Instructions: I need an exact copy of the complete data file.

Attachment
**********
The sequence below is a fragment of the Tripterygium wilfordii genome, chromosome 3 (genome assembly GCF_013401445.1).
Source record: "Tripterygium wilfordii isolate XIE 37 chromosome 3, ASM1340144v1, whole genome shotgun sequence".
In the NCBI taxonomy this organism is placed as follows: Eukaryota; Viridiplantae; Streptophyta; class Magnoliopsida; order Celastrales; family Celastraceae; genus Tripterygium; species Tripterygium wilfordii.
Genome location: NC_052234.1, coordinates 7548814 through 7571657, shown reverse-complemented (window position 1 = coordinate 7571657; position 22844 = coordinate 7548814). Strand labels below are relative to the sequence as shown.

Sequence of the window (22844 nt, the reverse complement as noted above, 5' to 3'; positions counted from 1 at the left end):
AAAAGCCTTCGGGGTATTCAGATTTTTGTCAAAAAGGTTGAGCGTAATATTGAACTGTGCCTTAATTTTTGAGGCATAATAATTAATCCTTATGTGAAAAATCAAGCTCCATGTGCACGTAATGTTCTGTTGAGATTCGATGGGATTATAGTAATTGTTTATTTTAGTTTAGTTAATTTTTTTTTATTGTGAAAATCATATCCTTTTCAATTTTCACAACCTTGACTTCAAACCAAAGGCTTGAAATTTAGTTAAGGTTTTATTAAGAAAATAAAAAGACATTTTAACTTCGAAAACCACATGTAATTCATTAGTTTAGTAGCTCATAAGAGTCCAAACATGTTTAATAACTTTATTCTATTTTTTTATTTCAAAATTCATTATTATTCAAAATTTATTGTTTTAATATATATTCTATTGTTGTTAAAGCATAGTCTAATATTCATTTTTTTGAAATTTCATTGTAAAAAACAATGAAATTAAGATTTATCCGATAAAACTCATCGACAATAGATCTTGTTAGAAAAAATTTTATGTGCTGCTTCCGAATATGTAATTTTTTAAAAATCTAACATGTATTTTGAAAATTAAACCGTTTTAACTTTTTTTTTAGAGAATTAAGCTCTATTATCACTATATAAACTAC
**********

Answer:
The sequence below is a fragment of the Tripterygium wilfordii genome, chromosome 3 (genome assembly GCF_013401445.1).
Source record: "Tripterygium wilfordii isolate XIE 37 chromosome 3, ASM1340144v1, whole genome shotgun sequence".
In the NCBI taxonomy this organism is placed as follows: Eukaryota; Viridiplantae; Streptophyta; class Magnoliopsida; order Celastrales; family Celastraceae; genus Tripterygium; species Tripterygium wilfordii.
Genome location: NC_052234.1, coordinates 7548814 through 7571657, shown reverse-complemented (window position 1 = coordinate 7571657; position 22844 = coordinate 7548814). Strand labels below are relative to the sequence as shown.

Sequence of the window (22844 nt, the reverse complement as noted above, 5' to 3'; positions counted from 1 at the left end):
AAAAGCCTTCGGGGTATTCAGATTTTTGTCAAAAAGGTTGAGCGTAATATTGAACTGTGCCTTAATTTTTGAGGCATAATAATTAATCCTTATGTGAAAAATCAAGCTCCATGTGCACGTAATGTTCTGTTGAGATTCGATGGGATTATAGTAATTGTTTATTTTAGTTTAGTTAATTTTTTTTTATTGTGAAAATCATATCCTTTTCAATTTTCACAACCTTGACTTCAAACCAAAGGCTTGAAATTTAGTTAAGGTTTTATTAAGAAAATAAAAAGACATTTTAACTTCGAAAACCACATGTAATTCATTAGTTTAGTAGCTCATAAGAGTCCAAACATGTTTAATAACTTTATTCTATTTTTTTATTTCAAAATTCATTATTATTCAAAATTTATTGTTTTAATATATATTCTATTGTTGTTAAAGCATAGTCTAATATTCATTTTTTTGAAATTTCATTGTAAAAAACAATGAAATTAAGATTTATCCGATAAAACTCATCGACAATAGATCTTGTTAGAAAAAATTTTATGTGCTGCTTCCGAATATGTAATTTTTTAAAAATCTAACATGTATTTTGAAAATTAAACCGTTTTAACTTTTTTTTTAGAGAATTAAGCTCTATTATCACTATATAAACTAC